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Lifetime of Hard Drives and Backing Them Up

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August 23, 2010 11:21:09 PM

Sorry I'm a newbie at hard drives and want to learn more :) 

First with the IDE/SATA disc hard drives.... (atleast I think it's a disc in there)
What is the general lifetime of a Hard Drive?

What causes it to stop working (mostly asking why it "naturally" stops to work)?

What happens when it stops working? Can I still retrieve the files somehow? Or are they gone forever?

How should I back them up? Copy the entire hard drive manually onto a back up hard drive or use some software to copy it?
I've read some stuff about Norton Ghost and images... Are those just to compress the files? But that would also make it harder to access because you would need to extract them again?
I assume you just store the hard drive somewhere safe after backing up?

For SSD hard drives, I heard there's a software to display how long it has left to "live"?

In terms of security of the files, are SSD more or less secure? Are SSD more vulnerable to data loss or corruption?

Also an off-topic question, but if I purchase an SSD Sata II for my laptop... What happens if the laptop says its for SATA? I'm guessing it's SATA I, I'm not too sure. Will it just run at a slower speed, making it not worth it to buy? (And exactly what speed is decreased, like where would I notice it? Boot up, starting programs, copying files, etc?)

Phew, Hopefully someone can answer some of my questions :) 
Thanks for reading :D 

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August 23, 2010 11:55:36 PM

1) General life of a hard-drive depends a lot on its purpose and run-time
-Server class HDD's tend to have a MTBF (Mean Time Before Failure, usually shown in how many hours it can survive powered on) a lot higher then mainstream hard-drives.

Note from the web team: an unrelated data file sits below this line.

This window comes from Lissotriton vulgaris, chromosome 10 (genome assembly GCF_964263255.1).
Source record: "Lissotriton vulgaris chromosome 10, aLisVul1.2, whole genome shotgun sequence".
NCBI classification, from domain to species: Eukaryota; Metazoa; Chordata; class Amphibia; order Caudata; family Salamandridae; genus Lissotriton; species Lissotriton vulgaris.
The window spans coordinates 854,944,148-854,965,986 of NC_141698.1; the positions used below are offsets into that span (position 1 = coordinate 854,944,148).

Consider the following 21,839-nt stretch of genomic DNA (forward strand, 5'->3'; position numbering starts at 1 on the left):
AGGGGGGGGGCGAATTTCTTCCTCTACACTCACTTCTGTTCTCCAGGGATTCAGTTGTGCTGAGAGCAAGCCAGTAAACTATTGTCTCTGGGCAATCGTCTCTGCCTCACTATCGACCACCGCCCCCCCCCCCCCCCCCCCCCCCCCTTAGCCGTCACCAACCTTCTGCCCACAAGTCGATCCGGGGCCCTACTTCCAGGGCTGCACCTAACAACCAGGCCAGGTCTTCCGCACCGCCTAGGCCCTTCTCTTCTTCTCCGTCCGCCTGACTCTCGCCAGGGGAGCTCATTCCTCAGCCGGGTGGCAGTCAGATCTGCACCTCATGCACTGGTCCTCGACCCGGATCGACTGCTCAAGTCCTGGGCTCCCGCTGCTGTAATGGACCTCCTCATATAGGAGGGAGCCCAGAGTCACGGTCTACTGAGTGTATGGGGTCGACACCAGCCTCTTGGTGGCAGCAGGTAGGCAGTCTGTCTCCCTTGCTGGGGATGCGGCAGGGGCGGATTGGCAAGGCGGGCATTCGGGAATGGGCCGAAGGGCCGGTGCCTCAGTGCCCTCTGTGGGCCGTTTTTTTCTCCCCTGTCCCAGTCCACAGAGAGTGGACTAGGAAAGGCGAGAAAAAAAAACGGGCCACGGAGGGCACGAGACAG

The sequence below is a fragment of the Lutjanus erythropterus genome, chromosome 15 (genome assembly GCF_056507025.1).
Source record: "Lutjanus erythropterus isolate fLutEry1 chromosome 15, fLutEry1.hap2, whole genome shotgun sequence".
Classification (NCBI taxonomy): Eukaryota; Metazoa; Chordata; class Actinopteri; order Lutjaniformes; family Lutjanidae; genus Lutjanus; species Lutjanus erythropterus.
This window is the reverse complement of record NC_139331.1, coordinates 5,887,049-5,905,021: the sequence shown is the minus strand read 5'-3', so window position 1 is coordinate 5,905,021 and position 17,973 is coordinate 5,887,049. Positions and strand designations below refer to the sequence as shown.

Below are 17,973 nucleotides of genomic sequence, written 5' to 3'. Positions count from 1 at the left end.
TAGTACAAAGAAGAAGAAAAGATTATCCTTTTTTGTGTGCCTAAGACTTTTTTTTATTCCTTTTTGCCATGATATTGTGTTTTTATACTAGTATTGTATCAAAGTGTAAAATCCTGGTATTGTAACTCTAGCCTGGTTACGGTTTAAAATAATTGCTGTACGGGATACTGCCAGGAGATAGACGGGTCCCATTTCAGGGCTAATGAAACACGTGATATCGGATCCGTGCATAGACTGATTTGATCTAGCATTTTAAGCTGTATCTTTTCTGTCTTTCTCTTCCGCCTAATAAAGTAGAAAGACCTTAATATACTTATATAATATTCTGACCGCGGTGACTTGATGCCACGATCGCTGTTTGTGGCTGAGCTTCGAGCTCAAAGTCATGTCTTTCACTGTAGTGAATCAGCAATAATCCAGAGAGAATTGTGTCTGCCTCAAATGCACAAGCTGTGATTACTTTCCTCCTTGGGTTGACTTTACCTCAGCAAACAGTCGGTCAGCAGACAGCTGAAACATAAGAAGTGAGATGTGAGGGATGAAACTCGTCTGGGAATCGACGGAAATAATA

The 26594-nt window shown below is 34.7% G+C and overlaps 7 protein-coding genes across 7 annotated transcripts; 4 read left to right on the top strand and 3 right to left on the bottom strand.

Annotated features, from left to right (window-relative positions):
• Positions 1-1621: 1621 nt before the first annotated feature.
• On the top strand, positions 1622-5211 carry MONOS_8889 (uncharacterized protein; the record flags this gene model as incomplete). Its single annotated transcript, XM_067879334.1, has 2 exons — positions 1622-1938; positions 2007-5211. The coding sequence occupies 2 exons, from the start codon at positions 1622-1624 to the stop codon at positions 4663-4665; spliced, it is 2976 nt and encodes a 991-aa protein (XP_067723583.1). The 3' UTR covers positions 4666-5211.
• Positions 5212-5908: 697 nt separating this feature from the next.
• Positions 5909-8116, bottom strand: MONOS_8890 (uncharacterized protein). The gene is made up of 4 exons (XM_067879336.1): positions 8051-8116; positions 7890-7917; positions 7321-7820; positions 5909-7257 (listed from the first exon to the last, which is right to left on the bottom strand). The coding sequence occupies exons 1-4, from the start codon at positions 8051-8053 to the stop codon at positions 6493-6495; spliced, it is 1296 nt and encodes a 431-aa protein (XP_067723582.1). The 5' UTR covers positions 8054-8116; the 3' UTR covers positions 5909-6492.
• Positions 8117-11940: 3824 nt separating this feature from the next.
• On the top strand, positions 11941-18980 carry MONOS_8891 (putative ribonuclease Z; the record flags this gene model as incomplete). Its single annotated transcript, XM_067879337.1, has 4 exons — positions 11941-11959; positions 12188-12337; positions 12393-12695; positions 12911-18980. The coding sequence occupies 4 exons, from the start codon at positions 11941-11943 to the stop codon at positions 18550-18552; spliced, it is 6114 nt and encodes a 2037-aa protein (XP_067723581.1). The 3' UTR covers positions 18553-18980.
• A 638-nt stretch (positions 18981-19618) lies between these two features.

-This MTBF has increased a lot since the beginning of HDD's. A mainstream Class Spinpoint F1 has 600.000h MTBF(70years) a RAID class version has 1.200.000h MTBF (140years). But hard drives die way before that due to voltage fluctuations, power spikes, general production failures, getting outdated, replaced, head or platter failure.

2) Depending on how it broke down some of the parts might be replaced to get it back working. the S.M.A.R.T. capability of drives will warn a user ahead of time of possible imminent failures. Having a redundant RAID array like RAID 1 or 5 will provide you with the insurance that in case 1 drive fails you will not lose data.

3) Backing up can also be done manually, although people forget and usually when they do disaster strikes, so they use software that automates backup, the software never forgets. Where you backup is a personal choice also the number of backups you make, the quality and quantity rises with the importance of your data.

4) SSD's dont have moving parts unlike traditional HDD's they rely on CHIPS that flow electric current trough it so they run a lot faster because nothing has to move. The most gain is when seeking data as on a traditional HDD the Head has to move to find the track where the data is stored this is called Seek time and it differs from HDD to HDD but compared to an SSD the SSD has virtually no seek time. SSD drives also don't suffer from the g force fragility as much meaning if it hits the ground it has no moving parts that can shatter while a traditional HDD can have its Read Heads hit the platter and scratch it or even break off completely or cause bending in the platter or the heads that when turned on will scratch the surface of the platters.
This makes SSD's more secure then a HDD as it is harder for it to be destroyed physically.

5) SATA is a standard like USB the number behind it shows the revision that usually improves in speed and will most likely always be reverse compatible.
SATA I has 1.5GB/s Bandwidth SATA II has 3.0GB/s SATA III has 6GB/s.

6)1.5GB/s should theoreticaly be 187MBytes/s there is no traditional laptop drive that gets even near that. Speaking striktly on bandwidth most ssd's go past that but you drive probably goes around 30-40Mbytes/s this would be for you a 4-6 times faster bandwidth.
Now speaking on access times as i mentioned earlier this has nothing to do with what type of SATA it is it does not influence it.
So worst case scenario you will lose some bandwidth but not the access speed and even with the lost bandwidth you will still have a drastic improvement.
And there is a hidden benefit too SSD drives require less power then traditional HDDs meaning you will end up increasing your laptop battery life.
The benefits will be seen on anything as the HDD is the slowest component in every system.

I hope this is a detailed enough infomation for you.
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August 24, 2010 10:30:32 PM

Best answer selected by Pixelation.
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August 25, 2010 2:37:36 PM

Well put x3style. I think this info could be very useful as a reference.
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